Ana White (not verified)

Sat, 01/09/2010 - 11:05

SLATS FOR TWIN SIZED BED

For those of you who do not have a box spring, you can use 2x2s cut at 38 1/2". Just rest the 2x2s on the cleats and screw in place. You will only need a single screw to keep each slat in place on each end.

I would space the slats ever 1 1/2" , just because you might have little ones jumping on the bed. The easiest way to do this is to just use a scrap 2x2 (measures 1 1/2" wide) and hold it in place while you screw the next slat in place. Then remove the scrap and so on. You will need approximately 24 2x2s, so about 12 2x2 boards (these are cheap, about $1.50 each, you can buy them in bundles)

Also, if you are not using a box spring, this will affect the overall height of the mattress, moving the mattress down. To avoid an empty space under the headboard, you can either:

1. Shorten the legs of the headboard. Measure your mattress and determine how high it will sit on the headboard. Subtract the difference.

2. Higher the mattress. Simply attach the cleates higher on both the headboards and footboard. Please note that this will make your mattress higher.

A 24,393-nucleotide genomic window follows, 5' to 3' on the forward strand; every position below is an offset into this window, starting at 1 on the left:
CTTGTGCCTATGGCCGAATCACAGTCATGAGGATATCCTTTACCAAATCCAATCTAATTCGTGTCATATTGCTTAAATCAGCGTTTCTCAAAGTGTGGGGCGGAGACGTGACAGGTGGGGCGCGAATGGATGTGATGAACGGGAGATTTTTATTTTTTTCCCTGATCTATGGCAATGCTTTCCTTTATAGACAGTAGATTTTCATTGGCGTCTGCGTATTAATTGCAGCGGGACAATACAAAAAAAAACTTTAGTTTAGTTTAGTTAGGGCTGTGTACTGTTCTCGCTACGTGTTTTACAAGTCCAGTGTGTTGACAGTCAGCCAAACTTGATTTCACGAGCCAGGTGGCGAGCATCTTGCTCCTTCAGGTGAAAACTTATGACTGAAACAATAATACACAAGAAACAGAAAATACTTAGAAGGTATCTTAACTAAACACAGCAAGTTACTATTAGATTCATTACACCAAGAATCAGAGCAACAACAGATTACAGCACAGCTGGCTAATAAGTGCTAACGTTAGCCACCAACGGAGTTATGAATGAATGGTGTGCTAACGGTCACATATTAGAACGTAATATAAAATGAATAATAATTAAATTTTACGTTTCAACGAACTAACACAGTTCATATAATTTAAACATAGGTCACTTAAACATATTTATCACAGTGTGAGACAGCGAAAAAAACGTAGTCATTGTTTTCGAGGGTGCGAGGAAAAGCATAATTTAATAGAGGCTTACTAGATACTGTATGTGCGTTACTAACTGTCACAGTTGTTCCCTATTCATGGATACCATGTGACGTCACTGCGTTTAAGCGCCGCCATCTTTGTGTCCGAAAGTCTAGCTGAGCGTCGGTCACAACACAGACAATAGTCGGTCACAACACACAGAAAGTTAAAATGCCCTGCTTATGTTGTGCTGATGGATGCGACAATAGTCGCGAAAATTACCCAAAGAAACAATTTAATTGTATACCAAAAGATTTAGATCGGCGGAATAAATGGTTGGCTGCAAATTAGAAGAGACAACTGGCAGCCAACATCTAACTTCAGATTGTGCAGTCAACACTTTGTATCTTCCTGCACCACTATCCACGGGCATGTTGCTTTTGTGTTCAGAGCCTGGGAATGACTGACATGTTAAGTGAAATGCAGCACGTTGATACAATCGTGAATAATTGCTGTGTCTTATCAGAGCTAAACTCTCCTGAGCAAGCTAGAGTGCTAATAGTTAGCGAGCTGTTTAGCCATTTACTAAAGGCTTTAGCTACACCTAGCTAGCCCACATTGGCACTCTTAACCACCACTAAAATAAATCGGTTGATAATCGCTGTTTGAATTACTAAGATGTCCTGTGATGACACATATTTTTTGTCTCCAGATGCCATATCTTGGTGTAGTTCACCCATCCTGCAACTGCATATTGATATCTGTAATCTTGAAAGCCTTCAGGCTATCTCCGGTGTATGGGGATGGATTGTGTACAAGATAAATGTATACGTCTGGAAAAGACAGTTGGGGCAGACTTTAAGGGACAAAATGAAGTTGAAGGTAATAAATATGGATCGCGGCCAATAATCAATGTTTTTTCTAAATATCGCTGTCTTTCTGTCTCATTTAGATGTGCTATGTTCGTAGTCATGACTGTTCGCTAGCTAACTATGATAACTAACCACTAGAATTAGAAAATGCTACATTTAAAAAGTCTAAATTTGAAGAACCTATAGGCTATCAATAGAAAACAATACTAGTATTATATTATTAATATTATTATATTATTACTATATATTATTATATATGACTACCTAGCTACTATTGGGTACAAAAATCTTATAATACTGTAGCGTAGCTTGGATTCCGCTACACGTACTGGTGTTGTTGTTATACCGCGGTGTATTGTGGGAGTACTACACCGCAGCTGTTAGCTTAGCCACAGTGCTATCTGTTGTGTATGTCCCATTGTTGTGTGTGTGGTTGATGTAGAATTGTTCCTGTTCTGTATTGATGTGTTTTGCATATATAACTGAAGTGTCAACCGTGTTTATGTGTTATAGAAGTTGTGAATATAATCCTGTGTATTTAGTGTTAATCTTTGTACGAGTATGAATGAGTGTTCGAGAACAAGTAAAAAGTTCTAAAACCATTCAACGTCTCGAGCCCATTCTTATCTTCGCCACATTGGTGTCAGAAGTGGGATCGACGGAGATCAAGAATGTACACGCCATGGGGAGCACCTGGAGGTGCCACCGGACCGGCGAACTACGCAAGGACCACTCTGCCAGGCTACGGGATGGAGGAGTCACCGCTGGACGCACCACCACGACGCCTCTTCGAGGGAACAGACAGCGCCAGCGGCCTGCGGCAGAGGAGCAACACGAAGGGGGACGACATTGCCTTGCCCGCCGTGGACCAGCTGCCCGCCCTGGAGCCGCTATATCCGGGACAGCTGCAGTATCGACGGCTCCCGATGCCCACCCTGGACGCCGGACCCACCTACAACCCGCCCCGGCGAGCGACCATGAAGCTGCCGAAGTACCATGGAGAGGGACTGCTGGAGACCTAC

3. Make your headboard panel longer. Just cut your panel pieces, the 1x6s, longer (instead of the 30"). Determine the extra length by measuring your mattress and determining how much empty space would be exposed, and add this amount to your panel pieces (so if 6" would be exposed, cut your panel pieces at 6")

LouLou@thelife… (not verified)

Sat, 01/09/2010 - 14:09

Ana!! Thank you for these plans! I only requested them a week or so ago!!! I can't wait to get started.... As soon as those trundle instructions are posted we're headed to Lowe's!

Jessica (not verified)

Mon, 01/11/2010 - 05:49

I just found your blog and I cannot even tell you how amazed and excited I am! I have been trying so hard to find two twin beds for my boys room and they are all so expensive so I was having no luck. I have no experience building, but I am a big DIY'er so I am so excited to try my luck with these beds.

Thanks SO much for posting!

TheOnesInColorado (not verified)

Sun, 01/17/2010 - 17:19

Wow - this is beautiful! I have been in love with this daybed
http://tinyurl.com/yz398y6

for my daughter and think that your Farmhouse bed might be just the thing. I think I could make one long "headboard" for the long back piece of the bed. How might you modify the sides for a daybed? Thank you so much for sharing!
Erika